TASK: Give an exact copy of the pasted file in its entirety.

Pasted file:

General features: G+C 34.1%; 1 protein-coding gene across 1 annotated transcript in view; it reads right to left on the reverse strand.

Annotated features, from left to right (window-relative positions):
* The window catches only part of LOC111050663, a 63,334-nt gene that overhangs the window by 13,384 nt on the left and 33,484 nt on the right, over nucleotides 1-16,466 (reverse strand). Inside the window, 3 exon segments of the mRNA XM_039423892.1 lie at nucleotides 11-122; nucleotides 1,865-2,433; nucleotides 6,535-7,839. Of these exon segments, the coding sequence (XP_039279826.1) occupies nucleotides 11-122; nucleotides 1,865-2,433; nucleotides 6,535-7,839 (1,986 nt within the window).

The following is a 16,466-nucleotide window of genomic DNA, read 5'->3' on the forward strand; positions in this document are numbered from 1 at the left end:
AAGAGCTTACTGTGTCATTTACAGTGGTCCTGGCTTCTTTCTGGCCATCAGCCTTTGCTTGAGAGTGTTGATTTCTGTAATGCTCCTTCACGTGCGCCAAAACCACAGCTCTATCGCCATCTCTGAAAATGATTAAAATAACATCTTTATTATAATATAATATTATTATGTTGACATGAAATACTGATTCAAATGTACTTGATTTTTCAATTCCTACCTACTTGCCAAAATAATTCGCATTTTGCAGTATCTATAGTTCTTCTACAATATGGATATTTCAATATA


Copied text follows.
General features: G+C 34.1%; 1 protein-coding gene across 1 annotated transcript in view; it reads right to left on the reverse strand.

Annotated features, from left to right (window-relative positions):
* The window catches only part of LOC111050663, a 63,334-nt gene that overhangs the window by 13,384 nt on the left and 33,484 nt on the right, over nucleotides 1-16,466 (reverse strand). Inside the window, 3 exon segments of the mRNA XM_039423892.1 lie at nucleotides 11-122; nucleotides 1,865-2,433; nucleotides 6,535-7,839. Of these exon segments, the coding sequence (XP_039279826.1) occupies nucleotides 11-122; nucleotides 1,865-2,433; nucleotides 6,535-7,839 (1,986 nt within the window).

The following is a 16,466-nucleotide window of genomic DNA, read 5'->3' on the forward strand; positions in this document are numbered from 1 at the left end:
AAGAGCTTACTGTGTCATTTACAGTGGTCCTGGCTTCTTTCTGGCCATCAGCCTTTGCTTGAGAGTGTTGATTTCTGTAATGCTCCTTCACGTGCGCCAAAACCACAGCTCTATCGCCATCTCTGAAAATGATTAAAATAACATCTTTATTATAATATAATATTATTATGTTGACATGAAATACTGATTCAAATGTACTTGATTTTTCAATTCCTACCTACTTGCCAAAATAATTCGCATTTTGCAGTATCTATAGTTCTTCTACAATATGGATATTTCAATATA